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cetáceos/Madeira - Project for the conservation of cetaceans in Madeira Archipelago

LIFE99 NAT/P/006432


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Contact details:

Project Manager: Luís António DE ANDRADE FREITAS
Tel: 351/291/961859
Fax: 351/291/961407
Email: lfreitasmb@mail.telepac.pt



Project description:

Background

There are various species of cetaceans in the waters off Madeira. Those most frequently sighted are the bottle-nose dolphin (Tursiops truncatus), the Atlantic spotted dolphin (Stenella frontalis) and the short-finned pilot whale (Globicephala macrorhynchus). Within Community waters, the latter are found only in the Madeira archipelago, the Azores and the Canaries. Since 1986, regional law has protected cetaceans in the Madeira archipelago. However, there were gaps in the legislation, in particular as regards tourist activities such as whale- and dolphin-watching. This was partly due to a lack of basic information needed for drawing up effective management and regulation plans, such as data on the species' population trends and the impact of tourist activities.


Objectives

The main objectives of this project were to determine the conservation status of the bottle-nose dolphin (Tursiops truncatus), the Atlantic spotted dolphin (Stenella frontalis) and the short-finned pilot whale (Globicephala macrorhynchus) and to determine the impact of whale- and dolphin-watching on them. The information collected was to be used to draw-up a proposed regulation of these activities, which the competent authorities have already agreed to consider. The project also aimed to achieve an increased level of awareness of fishermen, tourists, tourism operators, students and local populations about the importance of cetacean conservation. Among the actions planned to achieve its objectives, the project foresaw to: implement aerial and marine censuses of the cetacean populations; to collect and study dead animals; to assess whale- and dolphin-watching activities; to partially implement the proposed regulation using volunteers; and to implement several awareness-raising measures. The assessment of cetacean watching was to be achieved through the monitoring of ships and the observation of the animals' behaviour.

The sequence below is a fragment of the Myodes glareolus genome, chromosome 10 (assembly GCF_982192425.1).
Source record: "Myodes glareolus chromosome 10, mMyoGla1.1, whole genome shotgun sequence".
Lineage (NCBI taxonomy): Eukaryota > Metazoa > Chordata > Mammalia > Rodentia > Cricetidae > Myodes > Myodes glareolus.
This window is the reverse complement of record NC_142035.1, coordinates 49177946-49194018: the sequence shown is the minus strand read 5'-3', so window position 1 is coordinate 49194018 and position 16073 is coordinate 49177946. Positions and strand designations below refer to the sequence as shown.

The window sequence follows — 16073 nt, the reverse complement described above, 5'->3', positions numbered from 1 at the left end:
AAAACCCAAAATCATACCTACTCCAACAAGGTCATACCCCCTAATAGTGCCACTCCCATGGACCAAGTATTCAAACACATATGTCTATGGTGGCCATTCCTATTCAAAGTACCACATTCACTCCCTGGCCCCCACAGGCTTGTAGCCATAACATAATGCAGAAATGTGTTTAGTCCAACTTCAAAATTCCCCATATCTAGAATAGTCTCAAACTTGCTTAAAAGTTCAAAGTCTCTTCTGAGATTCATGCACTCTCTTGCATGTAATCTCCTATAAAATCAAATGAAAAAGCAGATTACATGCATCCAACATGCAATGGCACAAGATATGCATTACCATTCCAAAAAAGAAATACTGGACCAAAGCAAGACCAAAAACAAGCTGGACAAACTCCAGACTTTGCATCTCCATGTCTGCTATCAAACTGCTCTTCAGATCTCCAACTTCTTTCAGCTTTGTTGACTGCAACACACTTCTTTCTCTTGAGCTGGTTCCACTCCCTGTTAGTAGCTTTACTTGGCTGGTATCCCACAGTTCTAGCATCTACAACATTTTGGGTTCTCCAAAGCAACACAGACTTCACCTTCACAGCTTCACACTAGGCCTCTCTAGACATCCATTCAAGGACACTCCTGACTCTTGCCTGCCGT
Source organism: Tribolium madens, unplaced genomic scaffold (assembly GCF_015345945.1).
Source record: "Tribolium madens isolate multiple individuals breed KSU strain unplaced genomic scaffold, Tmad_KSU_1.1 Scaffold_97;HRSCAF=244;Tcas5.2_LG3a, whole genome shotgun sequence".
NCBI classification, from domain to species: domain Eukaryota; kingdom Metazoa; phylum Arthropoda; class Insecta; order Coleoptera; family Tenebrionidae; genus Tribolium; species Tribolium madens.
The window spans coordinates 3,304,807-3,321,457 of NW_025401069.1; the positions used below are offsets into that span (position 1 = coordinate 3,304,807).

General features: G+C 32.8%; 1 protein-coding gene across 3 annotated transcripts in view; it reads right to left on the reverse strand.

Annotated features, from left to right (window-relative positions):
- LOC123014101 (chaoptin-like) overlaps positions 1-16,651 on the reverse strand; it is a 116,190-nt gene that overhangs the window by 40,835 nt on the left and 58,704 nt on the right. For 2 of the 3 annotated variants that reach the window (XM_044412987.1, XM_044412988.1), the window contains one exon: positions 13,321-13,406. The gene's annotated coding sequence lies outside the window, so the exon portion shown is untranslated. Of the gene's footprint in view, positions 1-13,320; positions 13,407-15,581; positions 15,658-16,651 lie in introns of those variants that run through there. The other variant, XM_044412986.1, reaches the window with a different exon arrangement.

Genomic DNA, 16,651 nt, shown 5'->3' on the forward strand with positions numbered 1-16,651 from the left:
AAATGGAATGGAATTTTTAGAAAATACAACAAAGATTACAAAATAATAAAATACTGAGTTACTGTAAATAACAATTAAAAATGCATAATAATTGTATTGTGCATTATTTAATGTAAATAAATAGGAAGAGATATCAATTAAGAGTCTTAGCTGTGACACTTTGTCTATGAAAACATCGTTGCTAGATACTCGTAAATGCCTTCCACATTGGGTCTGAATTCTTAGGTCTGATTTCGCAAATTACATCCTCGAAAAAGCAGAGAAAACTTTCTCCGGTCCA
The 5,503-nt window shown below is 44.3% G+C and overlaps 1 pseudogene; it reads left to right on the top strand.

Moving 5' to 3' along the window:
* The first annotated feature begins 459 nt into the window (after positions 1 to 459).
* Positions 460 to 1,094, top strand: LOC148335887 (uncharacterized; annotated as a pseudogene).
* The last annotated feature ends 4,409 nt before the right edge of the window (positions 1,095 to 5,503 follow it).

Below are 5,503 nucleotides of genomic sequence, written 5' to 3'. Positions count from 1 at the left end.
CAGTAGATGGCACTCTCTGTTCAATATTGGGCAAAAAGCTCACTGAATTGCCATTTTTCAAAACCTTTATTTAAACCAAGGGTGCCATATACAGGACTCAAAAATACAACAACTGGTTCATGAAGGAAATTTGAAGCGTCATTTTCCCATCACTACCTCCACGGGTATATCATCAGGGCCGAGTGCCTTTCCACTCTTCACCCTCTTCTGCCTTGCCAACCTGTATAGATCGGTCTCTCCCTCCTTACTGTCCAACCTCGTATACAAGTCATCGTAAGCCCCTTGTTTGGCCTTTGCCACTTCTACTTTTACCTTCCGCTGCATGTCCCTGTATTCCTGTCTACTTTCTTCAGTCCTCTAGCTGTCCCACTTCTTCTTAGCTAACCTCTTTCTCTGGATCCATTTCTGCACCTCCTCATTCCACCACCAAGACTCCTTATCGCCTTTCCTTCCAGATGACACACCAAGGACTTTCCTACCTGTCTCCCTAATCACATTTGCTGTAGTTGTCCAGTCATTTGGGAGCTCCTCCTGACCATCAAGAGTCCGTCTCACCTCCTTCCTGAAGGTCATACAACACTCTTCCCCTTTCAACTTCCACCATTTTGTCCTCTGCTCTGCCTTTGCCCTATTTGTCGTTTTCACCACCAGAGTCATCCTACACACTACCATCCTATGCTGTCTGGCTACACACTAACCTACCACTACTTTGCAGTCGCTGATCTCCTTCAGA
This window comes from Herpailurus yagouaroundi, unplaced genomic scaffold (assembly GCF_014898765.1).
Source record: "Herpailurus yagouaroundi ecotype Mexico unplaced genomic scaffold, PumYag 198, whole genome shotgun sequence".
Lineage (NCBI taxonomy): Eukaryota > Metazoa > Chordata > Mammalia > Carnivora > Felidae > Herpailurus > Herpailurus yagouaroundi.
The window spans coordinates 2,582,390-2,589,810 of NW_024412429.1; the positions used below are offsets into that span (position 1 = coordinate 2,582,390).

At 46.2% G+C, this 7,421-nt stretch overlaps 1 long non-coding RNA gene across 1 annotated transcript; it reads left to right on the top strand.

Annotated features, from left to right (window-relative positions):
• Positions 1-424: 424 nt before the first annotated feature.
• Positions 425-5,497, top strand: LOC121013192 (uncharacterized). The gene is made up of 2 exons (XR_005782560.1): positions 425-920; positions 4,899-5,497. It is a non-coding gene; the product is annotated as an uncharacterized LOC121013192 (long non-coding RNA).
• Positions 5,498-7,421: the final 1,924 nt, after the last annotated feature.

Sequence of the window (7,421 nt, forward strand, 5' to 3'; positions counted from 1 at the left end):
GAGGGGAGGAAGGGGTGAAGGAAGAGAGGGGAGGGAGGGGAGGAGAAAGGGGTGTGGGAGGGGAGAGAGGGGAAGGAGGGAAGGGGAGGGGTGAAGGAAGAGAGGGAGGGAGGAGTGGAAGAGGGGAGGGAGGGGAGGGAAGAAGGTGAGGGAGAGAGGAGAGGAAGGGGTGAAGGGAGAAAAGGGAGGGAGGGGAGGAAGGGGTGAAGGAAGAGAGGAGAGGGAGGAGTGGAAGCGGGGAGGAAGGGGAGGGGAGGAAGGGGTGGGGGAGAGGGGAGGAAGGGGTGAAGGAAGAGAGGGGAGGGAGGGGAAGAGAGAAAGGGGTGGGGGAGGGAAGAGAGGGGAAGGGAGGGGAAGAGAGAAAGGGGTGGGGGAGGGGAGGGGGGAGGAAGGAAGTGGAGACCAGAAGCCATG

Results

This project has achieved very good results. The beneficiary collected comprehensive biological information on several different cetacean species, not limited to the three initially targeted species (the bottle-nose dolphin (Tursiops truncatus), the Atlantic spotted dolphin (Stenella frontalis) and the short-finned pilot whale (Globicephala macrorhynchus)) but also on several other whale and dolphin species living around Madeira. The project has provided a significant contribution to the previously scant knowledge of biology, population and conservation status of these cetacean species. Furthermore, LIFE had important pump-priming effects in the field of information collection. The beneficiary is the only Portuguese partner in the “Europhlukes” project, which is responsible for creating a European photo identification system and database for whales, dolphins and porpoises. He is also coordinating an INTERREG IIIB project together with scientist groups from the Azores and the Canary Islands aimed at assessing the range of some cetacean populations and delineating an integrated conservation approach for the three archipelagos. The project bought a vessel, which allowed not only the collection of data, but also the testing and adjustment of the Permanent Monitoring Plan, one of the main tools for cetacean conservation that resulted from the project. Being financially sustainable at long-term, it allows qualitative and quantitative monitoring of all biological parameters which are indicating potential changes to the already identified impacts or which develop to new potential threats in the future. The Plan was presented to the regional authorities, who should implement it within the coming years. Even after the end of the LIFE project, the vessel will continue to play an important role in whale conservation. The project evaluated the impact of whale- and dolphin-watching and assessed the potential threats for cetaceans. The project then directed its activities towards achieving an increased level of awareness among fishermen, tourists, tourism operators, students and the local population about the importance of cetacean conservation and appropriate behaviour when in proximity to these marine mammals. The project worked with four out of the six whale-watching operators in Madeira, as well as with the heads of sport fisheries boat companies, to come to common agreements how to protect the whales most effectively. For developing new regulations, the beneficiary also closely cooperated with the Regional Government, which is responsible for nature conservation, tourism activities in the sea, environmental quality and fisheries.